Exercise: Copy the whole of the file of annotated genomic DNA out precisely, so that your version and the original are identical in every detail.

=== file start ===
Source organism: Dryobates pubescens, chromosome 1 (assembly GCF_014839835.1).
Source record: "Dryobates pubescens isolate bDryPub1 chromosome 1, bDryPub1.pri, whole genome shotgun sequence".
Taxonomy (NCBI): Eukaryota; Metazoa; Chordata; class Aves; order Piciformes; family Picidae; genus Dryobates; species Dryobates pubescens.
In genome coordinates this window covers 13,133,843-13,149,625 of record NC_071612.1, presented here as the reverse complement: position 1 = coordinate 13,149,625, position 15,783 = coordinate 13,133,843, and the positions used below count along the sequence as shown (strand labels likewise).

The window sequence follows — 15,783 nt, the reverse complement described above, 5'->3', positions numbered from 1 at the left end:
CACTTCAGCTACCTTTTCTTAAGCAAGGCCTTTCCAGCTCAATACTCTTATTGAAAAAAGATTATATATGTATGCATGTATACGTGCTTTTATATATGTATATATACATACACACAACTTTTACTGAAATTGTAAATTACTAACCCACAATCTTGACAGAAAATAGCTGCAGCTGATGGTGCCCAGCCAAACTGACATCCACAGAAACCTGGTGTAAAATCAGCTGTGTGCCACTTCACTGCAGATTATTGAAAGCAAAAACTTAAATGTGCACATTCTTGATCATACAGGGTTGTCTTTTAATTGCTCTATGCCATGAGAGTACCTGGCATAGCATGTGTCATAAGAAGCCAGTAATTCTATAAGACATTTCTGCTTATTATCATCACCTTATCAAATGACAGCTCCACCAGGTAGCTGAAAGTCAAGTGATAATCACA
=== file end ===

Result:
Source organism: Dryobates pubescens, chromosome 1 (assembly GCF_014839835.1).
Source record: "Dryobates pubescens isolate bDryPub1 chromosome 1, bDryPub1.pri, whole genome shotgun sequence".
Taxonomy (NCBI): Eukaryota; Metazoa; Chordata; class Aves; order Piciformes; family Picidae; genus Dryobates; species Dryobates pubescens.
In genome coordinates this window covers 13,133,843-13,149,625 of record NC_071612.1, presented here as the reverse complement: position 1 = coordinate 13,149,625, position 15,783 = coordinate 13,133,843, and the positions used below count along the sequence as shown (strand labels likewise).

The window sequence follows — 15,783 nt, the reverse complement described above, 5'->3', positions numbered from 1 at the left end:
CACTTCAGCTACCTTTTCTTAAGCAAGGCCTTTCCAGCTCAATACTCTTATTGAAAAAAGATTATATATGTATGCATGTATACGTGCTTTTATATATGTATATATACATACACACAACTTTTACTGAAATTGTAAATTACTAACCCACAATCTTGACAGAAAATAGCTGCAGCTGATGGTGCCCAGCCAAACTGACATCCACAGAAACCTGGTGTAAAATCAGCTGTGTGCCACTTCACTGCAGATTATTGAAAGCAAAAACTTAAATGTGCACATTCTTGATCATACAGGGTTGTCTTTTAATTGCTCTATGCCATGAGAGTACCTGGCATAGCATGTGTCATAAGAAGCCAGTAATTCTATAAGACATTTCTGCTTATTATCATCACCTTATCAAATGACAGCTCCACCAGGTAGCTGAAAGTCAAGTGATAATCACA